The number of shark tournaments and participants has varied over the years since their inception, and biological data has been collected at each of them every year. Most of the sharks caught during the tournaments are released, with the majority of undersized sharks being tagged by volunteers. Of the sharks that are landed, lengths, weights, sexual maturity and stomach contents can be recorded and analyzed. Vertebrae are sometimes collected for age determination. The data collected up until 2004 has now been analyzed and a first report on the impact of shark tournaments on the health of the blue shark population has been published. The report Influence of Recreational and Commercial Fishing on the Blue Shark (Prionace Glauca) Population in Atlantic Canadian Waters (CSAS resdocs - 2004/069) found that blue sharks caught at shark tournaments accounted for only 3% of the blue sharks killed annually in Canadian waters, and thus were having a negligible effect on the population. Accidental bycatch from commercial fisheries was the major source of fishing mortality on blue sharks, and was probably responsible for a recent modest decline in population numbers. Almost all of this mortality comes from foreign boats fishing outside of Canadian waters. Nevertheless, the Shark Research Laboratory will continue to monitor the population closely.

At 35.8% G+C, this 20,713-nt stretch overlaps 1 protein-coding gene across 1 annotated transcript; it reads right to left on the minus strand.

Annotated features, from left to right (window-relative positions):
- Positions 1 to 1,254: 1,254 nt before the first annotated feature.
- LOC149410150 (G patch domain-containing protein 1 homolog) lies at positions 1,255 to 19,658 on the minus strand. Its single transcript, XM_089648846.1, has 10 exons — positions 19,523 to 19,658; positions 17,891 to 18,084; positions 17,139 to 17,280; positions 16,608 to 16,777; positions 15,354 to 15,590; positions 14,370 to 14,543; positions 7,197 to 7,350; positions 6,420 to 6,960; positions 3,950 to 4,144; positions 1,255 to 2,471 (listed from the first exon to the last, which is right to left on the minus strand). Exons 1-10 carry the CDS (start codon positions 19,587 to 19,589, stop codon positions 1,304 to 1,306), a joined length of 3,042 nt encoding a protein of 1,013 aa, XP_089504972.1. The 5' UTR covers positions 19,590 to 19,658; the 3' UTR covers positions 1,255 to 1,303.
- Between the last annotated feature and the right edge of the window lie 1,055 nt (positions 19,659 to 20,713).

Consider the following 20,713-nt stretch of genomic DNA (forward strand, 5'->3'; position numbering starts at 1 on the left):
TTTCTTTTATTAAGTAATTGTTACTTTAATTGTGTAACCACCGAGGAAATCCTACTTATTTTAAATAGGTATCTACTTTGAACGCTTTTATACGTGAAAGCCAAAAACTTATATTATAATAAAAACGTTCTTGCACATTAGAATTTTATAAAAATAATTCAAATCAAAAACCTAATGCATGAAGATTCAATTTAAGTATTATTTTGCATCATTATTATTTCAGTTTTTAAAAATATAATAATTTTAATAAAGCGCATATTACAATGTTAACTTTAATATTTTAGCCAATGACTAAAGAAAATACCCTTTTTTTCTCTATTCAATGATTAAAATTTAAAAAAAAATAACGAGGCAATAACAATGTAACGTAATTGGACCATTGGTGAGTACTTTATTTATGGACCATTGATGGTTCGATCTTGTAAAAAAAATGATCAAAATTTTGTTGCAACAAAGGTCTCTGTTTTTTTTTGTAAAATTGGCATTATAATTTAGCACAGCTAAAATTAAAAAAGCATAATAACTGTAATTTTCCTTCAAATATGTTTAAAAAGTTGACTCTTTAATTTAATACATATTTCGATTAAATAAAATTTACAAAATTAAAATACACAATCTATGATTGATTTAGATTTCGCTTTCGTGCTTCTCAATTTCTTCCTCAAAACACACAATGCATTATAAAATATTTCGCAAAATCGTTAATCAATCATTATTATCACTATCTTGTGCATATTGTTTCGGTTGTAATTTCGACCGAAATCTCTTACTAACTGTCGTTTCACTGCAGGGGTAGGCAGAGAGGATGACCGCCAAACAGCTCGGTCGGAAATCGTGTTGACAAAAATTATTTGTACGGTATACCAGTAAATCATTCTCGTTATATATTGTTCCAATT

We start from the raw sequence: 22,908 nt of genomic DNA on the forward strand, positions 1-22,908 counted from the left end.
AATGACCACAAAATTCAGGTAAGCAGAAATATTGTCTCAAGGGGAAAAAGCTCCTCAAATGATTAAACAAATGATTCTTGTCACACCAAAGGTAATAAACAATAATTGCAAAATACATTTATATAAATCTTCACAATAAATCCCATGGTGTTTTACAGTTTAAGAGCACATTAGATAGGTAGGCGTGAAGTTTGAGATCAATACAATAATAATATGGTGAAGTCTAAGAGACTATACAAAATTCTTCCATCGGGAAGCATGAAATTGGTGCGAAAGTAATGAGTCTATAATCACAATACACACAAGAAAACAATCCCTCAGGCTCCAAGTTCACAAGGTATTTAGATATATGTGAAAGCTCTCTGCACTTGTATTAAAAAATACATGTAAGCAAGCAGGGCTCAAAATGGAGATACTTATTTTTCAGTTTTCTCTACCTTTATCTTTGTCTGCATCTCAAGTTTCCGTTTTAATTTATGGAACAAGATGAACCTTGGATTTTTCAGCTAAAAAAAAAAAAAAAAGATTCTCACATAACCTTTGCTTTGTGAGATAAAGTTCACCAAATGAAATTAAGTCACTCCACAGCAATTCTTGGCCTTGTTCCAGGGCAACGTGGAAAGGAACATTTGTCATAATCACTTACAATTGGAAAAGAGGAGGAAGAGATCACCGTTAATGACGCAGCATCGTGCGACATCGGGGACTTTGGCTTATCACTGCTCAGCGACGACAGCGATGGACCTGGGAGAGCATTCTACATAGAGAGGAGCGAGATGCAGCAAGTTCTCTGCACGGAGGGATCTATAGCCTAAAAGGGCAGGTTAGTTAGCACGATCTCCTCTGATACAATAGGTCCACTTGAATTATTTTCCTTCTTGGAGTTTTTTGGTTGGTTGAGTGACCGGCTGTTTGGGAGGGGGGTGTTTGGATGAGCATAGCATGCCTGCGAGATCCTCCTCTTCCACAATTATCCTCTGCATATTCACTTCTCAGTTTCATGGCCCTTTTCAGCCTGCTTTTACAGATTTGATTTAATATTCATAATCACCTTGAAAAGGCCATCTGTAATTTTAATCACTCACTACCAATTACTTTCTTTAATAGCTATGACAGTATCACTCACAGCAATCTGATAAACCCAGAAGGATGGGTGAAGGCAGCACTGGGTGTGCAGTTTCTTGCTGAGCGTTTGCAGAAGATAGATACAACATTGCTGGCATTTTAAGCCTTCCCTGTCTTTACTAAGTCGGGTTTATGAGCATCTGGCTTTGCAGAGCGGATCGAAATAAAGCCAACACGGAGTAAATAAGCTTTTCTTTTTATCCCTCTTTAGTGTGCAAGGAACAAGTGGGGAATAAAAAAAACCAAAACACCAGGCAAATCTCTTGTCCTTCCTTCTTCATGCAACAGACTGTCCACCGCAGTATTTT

Beginning in the summer of 2006, the rules for all tournaments were changed. Under the new rules, all blue sharks less than 240 cm (8 feet) are to be released alive, preferably after tagging. Tagging is voluntary, but is strongly encouraged by DFO Science, and a tagging kit is provided to all fishing captains before the start of the tournament. Along with tag number, tournament participants report information such as length, sex, location and water temperature on their tagging forms, which are turned in to DFO biologists at the end of each tournament fishing day. Sharks larger than 240 cm (8 feet) can continue to be landed, as can sharks of any size other than blue sharks. Live release of porbeagle sharks, which have been listed as endangered by COSEWIC, is also encouraged. The large numbers of sharks tagged by tournament participants will be of great scientific value to DFO Science, since the recapture rates will be used to provide better estimates of blue shark mortality rates. Click here for information on tag recaptures.